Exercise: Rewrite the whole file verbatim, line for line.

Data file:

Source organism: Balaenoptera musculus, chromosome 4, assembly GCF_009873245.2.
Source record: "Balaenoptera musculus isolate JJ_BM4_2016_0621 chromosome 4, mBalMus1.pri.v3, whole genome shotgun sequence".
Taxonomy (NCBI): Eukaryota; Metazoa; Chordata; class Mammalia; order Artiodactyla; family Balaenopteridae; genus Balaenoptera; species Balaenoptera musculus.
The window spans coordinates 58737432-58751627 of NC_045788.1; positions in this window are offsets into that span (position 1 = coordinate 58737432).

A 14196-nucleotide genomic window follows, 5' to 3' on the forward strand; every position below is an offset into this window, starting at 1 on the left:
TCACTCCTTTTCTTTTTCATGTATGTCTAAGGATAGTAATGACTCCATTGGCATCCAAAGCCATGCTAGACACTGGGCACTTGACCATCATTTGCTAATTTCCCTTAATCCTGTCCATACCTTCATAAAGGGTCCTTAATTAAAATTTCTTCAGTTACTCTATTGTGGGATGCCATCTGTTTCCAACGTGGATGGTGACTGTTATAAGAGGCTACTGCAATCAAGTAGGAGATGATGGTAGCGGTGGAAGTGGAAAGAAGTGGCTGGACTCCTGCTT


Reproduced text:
Source organism: Balaenoptera musculus, chromosome 4, assembly GCF_009873245.2.
Source record: "Balaenoptera musculus isolate JJ_BM4_2016_0621 chromosome 4, mBalMus1.pri.v3, whole genome shotgun sequence".
Taxonomy (NCBI): Eukaryota; Metazoa; Chordata; class Mammalia; order Artiodactyla; family Balaenopteridae; genus Balaenoptera; species Balaenoptera musculus.
The window spans coordinates 58737432-58751627 of NC_045788.1; positions in this window are offsets into that span (position 1 = coordinate 58737432).

A 14196-nucleotide genomic window follows, 5' to 3' on the forward strand; every position below is an offset into this window, starting at 1 on the left:
TCACTCCTTTTCTTTTTCATGTATGTCTAAGGATAGTAATGACTCCATTGGCATCCAAAGCCATGCTAGACACTGGGCACTTGACCATCATTTGCTAATTTCCCTTAATCCTGTCCATACCTTCATAAAGGGTCCTTAATTAAAATTTCTTCAGTTACTCTATTGTGGGATGCCATCTGTTTCCAACGTGGATGGTGACTGTTATAAGAGGCTACTGCAATCAAGTAGGAGATGATGGTAGCGGTGGAAGTGGAAAGAAGTGGCTGGACTCCTGCTT